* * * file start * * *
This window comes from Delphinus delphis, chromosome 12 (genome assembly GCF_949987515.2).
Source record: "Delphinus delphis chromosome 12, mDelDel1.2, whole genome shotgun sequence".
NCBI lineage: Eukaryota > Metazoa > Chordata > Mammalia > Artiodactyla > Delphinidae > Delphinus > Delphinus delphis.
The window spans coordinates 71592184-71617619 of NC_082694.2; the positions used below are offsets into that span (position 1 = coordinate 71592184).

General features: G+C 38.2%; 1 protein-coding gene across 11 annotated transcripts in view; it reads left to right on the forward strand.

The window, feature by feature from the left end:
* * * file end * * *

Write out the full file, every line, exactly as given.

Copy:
This window comes from Delphinus delphis, chromosome 12 (genome assembly GCF_949987515.2).
Source record: "Delphinus delphis chromosome 12, mDelDel1.2, whole genome shotgun sequence".
NCBI lineage: Eukaryota > Metazoa > Chordata > Mammalia > Artiodactyla > Delphinidae > Delphinus > Delphinus delphis.
The window spans coordinates 71592184-71617619 of NC_082694.2; the positions used below are offsets into that span (position 1 = coordinate 71592184).

General features: G+C 38.2%; 1 protein-coding gene across 11 annotated transcripts in view; it reads left to right on the forward strand.

The window, feature by feature from the left end: